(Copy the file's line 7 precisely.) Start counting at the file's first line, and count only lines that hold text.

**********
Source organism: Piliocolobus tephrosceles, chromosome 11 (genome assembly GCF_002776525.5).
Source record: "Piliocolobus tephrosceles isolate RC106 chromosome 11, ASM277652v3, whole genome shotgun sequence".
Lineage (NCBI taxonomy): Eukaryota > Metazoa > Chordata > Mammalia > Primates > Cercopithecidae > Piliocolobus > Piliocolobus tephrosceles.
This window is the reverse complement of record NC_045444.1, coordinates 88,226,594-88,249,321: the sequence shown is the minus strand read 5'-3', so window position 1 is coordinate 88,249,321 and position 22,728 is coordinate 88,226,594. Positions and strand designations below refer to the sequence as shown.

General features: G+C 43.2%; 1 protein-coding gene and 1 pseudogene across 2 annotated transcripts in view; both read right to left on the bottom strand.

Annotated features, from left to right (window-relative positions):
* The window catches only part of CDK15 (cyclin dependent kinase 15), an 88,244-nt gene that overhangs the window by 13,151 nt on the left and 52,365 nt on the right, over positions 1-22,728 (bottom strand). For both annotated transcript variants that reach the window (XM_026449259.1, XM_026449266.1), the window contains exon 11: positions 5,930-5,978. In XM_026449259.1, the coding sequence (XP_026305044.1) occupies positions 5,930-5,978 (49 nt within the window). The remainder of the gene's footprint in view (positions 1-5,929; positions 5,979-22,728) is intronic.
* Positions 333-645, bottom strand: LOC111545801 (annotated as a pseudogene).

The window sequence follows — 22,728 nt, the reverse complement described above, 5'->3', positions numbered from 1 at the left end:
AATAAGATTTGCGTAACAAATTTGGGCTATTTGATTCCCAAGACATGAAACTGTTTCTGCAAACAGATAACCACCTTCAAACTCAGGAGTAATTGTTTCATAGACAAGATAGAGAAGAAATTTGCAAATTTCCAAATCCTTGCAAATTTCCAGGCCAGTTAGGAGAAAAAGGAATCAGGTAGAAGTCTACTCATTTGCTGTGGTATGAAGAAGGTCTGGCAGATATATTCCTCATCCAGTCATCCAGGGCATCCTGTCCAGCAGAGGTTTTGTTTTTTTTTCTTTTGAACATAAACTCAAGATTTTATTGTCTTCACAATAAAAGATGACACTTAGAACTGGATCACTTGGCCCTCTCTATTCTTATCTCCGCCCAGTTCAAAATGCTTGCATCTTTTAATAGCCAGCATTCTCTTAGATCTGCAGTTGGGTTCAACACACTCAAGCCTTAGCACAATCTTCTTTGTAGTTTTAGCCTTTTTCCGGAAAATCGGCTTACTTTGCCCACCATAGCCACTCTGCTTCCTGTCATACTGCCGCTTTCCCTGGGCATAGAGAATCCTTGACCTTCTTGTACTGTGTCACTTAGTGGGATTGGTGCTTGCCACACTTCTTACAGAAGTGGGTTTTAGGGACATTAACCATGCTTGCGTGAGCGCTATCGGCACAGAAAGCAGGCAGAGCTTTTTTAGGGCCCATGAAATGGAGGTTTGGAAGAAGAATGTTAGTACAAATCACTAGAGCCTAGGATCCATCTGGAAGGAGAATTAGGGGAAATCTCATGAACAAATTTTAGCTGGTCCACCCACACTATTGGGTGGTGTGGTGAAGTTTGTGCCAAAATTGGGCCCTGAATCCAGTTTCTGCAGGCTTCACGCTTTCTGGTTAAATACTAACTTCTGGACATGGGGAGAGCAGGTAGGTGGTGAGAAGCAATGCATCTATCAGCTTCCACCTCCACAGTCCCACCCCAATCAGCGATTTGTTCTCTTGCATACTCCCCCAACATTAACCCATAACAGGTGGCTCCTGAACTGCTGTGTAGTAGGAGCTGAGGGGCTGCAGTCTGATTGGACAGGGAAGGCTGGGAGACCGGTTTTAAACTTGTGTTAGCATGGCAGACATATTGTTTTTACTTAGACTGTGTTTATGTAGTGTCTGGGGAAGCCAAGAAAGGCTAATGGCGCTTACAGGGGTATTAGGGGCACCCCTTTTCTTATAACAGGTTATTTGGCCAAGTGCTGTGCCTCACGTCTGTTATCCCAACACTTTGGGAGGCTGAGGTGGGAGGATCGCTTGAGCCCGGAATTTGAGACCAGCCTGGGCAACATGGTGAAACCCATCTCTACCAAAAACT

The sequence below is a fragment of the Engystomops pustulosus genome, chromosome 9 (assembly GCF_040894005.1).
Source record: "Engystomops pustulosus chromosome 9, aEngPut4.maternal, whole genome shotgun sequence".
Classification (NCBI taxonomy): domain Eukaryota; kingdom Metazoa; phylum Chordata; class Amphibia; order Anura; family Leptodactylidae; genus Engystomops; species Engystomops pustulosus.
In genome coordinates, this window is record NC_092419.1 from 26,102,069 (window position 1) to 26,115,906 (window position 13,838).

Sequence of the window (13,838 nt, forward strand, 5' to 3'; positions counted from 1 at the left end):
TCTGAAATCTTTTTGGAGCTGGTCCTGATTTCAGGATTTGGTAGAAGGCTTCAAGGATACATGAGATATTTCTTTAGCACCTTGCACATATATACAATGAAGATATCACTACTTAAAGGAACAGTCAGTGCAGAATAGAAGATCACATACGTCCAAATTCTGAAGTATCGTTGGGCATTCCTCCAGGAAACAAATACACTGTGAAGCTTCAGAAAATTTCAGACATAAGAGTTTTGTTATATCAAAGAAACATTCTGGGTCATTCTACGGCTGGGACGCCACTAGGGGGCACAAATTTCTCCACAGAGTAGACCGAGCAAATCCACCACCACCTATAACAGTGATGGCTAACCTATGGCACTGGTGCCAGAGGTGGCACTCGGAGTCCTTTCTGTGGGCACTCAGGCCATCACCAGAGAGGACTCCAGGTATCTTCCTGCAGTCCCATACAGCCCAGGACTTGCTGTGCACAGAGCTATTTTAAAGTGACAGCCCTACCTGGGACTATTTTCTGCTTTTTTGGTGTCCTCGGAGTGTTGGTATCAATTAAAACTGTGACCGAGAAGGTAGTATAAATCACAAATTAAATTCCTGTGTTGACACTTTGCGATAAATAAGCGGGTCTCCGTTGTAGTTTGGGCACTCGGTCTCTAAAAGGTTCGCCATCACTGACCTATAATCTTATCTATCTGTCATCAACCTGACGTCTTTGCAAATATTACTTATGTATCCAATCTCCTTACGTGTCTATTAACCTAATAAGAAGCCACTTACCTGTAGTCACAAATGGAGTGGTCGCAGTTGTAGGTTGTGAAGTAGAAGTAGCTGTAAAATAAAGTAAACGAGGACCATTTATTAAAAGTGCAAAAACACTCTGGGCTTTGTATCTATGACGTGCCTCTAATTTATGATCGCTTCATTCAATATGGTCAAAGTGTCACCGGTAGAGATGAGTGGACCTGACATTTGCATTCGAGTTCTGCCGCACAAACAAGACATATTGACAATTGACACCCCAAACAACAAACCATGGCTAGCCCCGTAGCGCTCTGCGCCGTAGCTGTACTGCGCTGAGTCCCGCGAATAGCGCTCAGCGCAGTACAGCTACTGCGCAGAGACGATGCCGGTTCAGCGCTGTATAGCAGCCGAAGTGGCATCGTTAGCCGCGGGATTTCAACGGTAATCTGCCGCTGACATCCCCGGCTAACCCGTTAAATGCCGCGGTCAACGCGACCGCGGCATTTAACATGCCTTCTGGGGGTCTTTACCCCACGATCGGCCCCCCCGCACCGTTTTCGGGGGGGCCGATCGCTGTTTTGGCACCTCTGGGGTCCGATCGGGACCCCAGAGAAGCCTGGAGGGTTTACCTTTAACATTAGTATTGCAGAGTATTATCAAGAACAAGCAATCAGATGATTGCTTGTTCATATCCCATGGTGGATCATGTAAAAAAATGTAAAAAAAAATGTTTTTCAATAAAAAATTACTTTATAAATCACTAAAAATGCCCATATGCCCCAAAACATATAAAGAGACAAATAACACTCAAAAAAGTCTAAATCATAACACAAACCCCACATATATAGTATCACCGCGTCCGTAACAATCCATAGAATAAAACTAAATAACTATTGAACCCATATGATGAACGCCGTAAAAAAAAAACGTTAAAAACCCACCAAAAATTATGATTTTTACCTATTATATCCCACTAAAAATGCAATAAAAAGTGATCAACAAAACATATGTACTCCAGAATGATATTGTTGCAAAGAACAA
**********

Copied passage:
* The window catches only part of CDK15 (cyclin dependent kinase 15), an 88,244-nt gene that overhangs the window by 13,151 nt on the left and 52,365 nt on the right, over positions 1-22,728 (bottom strand). For both annotated transcript variants that reach the window (XM_026449259.1, XM_026449266.1), the window contains exon 11: positions 5,930-5,978. In XM_026449259.1, the coding sequence (XP_026305044.1) occupies positions 5,930-5,978 (49 nt within the window). The remainder of the gene's footprint in view (positions 1-5,929; positions 5,979-22,728) is intronic.